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Migrant Education Teams Face Challenges To Get Children Back Into Schools

NOEL KING, HOST:

Why are the children of migrant farm workers not enrolling in school? Normally, there are more than 250,000 kids enrolled in migrant education programs across the U.S., but many of those programs are reporting declines in enrollment. In Tampa, Kerry Sheridan from WUSF has been following one district's efforts to get those kids back.

KERRY SHERIDAN, BYLINE: Grace Rosa's job is all about building trust. She works for Hillsborough County Public Schools, and her mission is to get newly arrived farm workers, many of whom are here to pick strawberries, to sign their children up for school. Before the pandemic, Rosa says, a typical day usually involved driving parents and kids to the doctor for their first checkup.

GRACE ROSA: Pick them up at home. Take them to the clinic. Wait for them. Help them fill out paperwork because some of them don't read or write.

SHERIDAN: Paperwork for school can be complicated, and kids may need a doctor's checkup to show their immunizations are up to date. Recently, I asked her how her job had changed. She held up her cellphone.

KING: This is our main resource right now, our telephones.

SHERIDAN: When the coronavirus hit, the school district put an end to all in-person contact between school employees and families. She says working mainly by phone has made everything more difficult.

ROSA: Sometimes they're not able to tell us exactly where they live because they are right in the middle of the field.

SHERIDAN: And parents aren't always comfortable giving personal information over the phone. Enrollment in Hillsborough County's migrant education program has fallen about 12% during the pandemic. That's hundreds of students who haven't shown up for school, the district says. And Hillsborough County isn't alone. Migrant education programs in Georgia and North Carolina have reported similarly dramatic enrollment declines over the past year. Carol Mayo heads Hillsborough County's migrant education team. In Tampa, she says COVID-19 outbreaks in the migrant community have made many families fearful.

CAROL MAYO: In the summertime, there was a big breakout of COVID, parents getting infected with COVID, and so they themselves experienced the sickness. And so when school started, they were truly afraid to send their children to school.

SHERIDAN: Over the past year, the migrant education team has found ways to get children into school. But their work also goes beyond that. During the pandemic, migrant children have experienced all kinds of stress and trauma. Grace Rosa and her colleagues play an essential role in connecting those kids with services to help them cope. That got a lot easier to do once the district began allowing some in-person visits. One day in December, Grace Rosa and her colleague Ines Colon went to see a mom with four kids who called that morning to say she needed help. Here, Colon is talking about the woman's son, who, at the time, was attending a public middle school in Tampa full time and in person.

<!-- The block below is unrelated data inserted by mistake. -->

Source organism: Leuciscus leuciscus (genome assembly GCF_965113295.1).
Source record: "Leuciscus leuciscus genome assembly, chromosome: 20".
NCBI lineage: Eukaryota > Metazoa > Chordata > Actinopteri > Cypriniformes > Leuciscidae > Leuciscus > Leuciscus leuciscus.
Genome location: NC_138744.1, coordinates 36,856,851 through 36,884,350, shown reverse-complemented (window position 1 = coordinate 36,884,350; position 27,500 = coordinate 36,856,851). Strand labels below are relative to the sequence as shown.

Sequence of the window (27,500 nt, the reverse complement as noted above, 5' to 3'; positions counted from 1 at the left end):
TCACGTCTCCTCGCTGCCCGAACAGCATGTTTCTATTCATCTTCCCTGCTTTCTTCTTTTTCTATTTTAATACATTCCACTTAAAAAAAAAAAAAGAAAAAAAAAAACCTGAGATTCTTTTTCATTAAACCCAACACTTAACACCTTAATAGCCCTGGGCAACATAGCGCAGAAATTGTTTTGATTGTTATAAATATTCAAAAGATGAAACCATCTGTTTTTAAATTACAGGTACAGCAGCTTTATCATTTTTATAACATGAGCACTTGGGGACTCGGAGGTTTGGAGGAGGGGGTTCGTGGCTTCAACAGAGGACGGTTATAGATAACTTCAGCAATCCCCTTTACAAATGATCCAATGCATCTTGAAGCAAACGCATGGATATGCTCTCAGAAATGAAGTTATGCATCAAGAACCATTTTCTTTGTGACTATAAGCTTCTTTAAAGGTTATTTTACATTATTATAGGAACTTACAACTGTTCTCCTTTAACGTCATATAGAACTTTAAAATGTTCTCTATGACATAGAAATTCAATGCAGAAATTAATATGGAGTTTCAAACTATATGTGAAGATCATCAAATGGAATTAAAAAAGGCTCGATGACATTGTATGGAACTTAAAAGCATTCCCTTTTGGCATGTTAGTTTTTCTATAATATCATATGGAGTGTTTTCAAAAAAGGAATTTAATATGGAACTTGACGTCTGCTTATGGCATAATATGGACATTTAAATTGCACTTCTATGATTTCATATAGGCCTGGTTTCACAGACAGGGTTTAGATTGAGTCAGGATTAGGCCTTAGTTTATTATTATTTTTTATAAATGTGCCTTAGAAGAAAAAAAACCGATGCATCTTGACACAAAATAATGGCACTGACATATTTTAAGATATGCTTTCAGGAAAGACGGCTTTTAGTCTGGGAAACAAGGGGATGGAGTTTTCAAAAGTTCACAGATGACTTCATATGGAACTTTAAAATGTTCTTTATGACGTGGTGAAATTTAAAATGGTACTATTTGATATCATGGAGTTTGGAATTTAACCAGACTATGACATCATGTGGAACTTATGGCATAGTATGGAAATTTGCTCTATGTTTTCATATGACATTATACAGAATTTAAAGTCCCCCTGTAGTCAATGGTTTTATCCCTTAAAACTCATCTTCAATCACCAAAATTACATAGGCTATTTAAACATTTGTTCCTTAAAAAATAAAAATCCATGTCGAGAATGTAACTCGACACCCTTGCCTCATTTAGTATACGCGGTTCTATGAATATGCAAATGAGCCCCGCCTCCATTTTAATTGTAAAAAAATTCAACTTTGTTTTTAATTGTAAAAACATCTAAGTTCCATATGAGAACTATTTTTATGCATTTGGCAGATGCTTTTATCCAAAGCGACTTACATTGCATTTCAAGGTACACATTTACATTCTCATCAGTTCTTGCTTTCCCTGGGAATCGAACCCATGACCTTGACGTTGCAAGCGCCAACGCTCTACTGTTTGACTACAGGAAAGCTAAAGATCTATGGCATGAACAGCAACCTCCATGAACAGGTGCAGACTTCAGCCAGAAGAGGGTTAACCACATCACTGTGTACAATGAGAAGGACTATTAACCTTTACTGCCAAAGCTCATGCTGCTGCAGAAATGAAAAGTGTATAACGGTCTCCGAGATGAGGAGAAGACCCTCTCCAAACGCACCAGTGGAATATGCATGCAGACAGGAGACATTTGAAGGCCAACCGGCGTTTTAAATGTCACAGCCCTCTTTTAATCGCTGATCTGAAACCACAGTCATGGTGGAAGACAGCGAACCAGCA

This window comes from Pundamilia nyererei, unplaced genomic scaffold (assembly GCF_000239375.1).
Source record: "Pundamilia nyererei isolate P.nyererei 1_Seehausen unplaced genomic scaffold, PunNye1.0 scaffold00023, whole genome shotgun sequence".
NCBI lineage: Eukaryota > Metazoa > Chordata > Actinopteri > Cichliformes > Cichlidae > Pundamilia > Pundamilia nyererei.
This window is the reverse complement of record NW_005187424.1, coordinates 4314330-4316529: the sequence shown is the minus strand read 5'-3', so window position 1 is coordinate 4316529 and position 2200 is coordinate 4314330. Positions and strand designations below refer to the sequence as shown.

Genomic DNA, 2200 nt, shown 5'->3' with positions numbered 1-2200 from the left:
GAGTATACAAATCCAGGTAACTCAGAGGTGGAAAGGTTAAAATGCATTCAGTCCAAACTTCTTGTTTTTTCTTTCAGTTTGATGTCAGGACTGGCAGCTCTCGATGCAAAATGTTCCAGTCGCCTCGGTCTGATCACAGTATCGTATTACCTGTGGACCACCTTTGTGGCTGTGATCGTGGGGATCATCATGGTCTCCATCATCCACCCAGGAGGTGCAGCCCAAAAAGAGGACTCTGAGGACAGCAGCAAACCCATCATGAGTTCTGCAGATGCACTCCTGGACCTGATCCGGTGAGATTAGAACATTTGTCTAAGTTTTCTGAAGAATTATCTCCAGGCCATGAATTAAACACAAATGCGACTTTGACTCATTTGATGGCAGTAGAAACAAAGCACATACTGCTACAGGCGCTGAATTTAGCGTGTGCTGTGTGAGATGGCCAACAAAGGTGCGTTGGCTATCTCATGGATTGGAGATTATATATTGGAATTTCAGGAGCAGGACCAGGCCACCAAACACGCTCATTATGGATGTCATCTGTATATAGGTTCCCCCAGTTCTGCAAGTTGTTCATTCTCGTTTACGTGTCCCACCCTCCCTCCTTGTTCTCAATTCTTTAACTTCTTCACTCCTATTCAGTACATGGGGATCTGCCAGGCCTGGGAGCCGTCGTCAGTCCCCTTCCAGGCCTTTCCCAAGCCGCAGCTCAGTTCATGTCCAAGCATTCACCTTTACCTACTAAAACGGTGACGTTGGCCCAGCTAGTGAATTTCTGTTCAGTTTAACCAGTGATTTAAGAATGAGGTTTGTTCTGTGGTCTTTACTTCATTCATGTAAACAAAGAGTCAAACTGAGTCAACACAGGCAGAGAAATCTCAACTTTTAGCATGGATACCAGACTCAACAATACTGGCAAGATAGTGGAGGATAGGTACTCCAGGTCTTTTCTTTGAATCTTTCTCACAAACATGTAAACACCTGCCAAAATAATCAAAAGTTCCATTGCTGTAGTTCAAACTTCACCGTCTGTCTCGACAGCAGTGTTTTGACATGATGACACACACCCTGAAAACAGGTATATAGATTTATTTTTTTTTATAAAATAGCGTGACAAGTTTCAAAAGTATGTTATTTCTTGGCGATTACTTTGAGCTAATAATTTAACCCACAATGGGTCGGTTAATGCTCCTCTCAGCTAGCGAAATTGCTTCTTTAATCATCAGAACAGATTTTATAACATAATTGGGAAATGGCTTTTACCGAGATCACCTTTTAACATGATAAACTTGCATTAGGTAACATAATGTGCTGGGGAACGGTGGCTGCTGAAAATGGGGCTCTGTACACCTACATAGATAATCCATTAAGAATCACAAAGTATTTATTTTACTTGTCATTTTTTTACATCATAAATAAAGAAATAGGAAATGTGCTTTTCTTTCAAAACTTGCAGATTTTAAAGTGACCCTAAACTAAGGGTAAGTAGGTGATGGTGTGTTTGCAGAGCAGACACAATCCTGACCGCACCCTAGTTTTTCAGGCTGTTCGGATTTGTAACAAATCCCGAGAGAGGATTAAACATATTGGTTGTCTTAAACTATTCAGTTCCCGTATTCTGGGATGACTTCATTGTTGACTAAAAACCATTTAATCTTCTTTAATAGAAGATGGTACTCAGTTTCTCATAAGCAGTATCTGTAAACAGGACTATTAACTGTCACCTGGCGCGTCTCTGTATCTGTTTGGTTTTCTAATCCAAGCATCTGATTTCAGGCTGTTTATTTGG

INES COLON: Can you please get a social worker to help him? Because he's a little traumatized because they just deported his dad.

UNIDENTIFIED PERSON: (Speaking Spanish).

COLON: (Speaking Spanish).

SHERIDAN: We go inside. The mom is 33 and is from Mexico. She picks strawberries and chili peppers. And she's undocumented, so we're not using her name. Colon sits down next to her.

UNIDENTIFIED PERSON: (Speaking Spanish).

SHERIDAN: She says her 15-year-old son is telling her he's the man of the house now. He wants to stop going to school so he can work and bring money in. She tells him, no, he must continue going to school. She says her 12-year-old son, the one in middle school, is having trouble staying on task.

UNIDENTIFIED PERSON: (Speaking Spanish).

SHERIDAN: "For me, school is so important," she says. She finished up to the sixth grade herself and wants better for her children, but now she's alone. And if a COVID-19 outbreak closes her kids' schools, even for a short time, she doesn't know how she'll manage.

UNIDENTIFIED PERSON: (Speaking Spanish).

SHERIDAN: Colon puts a hand on her back and rubs it gently. The mother tells Colon her husband had been beating her, and her children witnessed it. We step outside to leave.

COLON: He hit her. You know, so it's violence in the home, and so she had to call the police on him.

SHERIDAN: Rosa and Colon discuss what they can do.

COLON: I'll talk with the advocates at the schools, and the social workers are going to need to...

ROSA: They're going to need to...

COLON: Yeah. Help her.

ROSA: ...Give her some sort of therapy, too, for the kids because that's affecting the kids.

COLON: Yeah. It is. She said it is.

SHERIDAN: It isn't their job to get these kids into therapy, but Rosa and Colon want to make sure they do all they can to help them stay in school. Months later, their efforts seem to have paid off. Colon says the children have met with their guidance counselors and are adjusting to their dad being away. Most importantly, they are all still in school. For NPR News, I'm Kerry Sheridan in Tampa.

(SOUNDBITE OF FREDDIE JOACHIM'S "RAIN FALL") Transcript provided by NPR, Copyright NPR.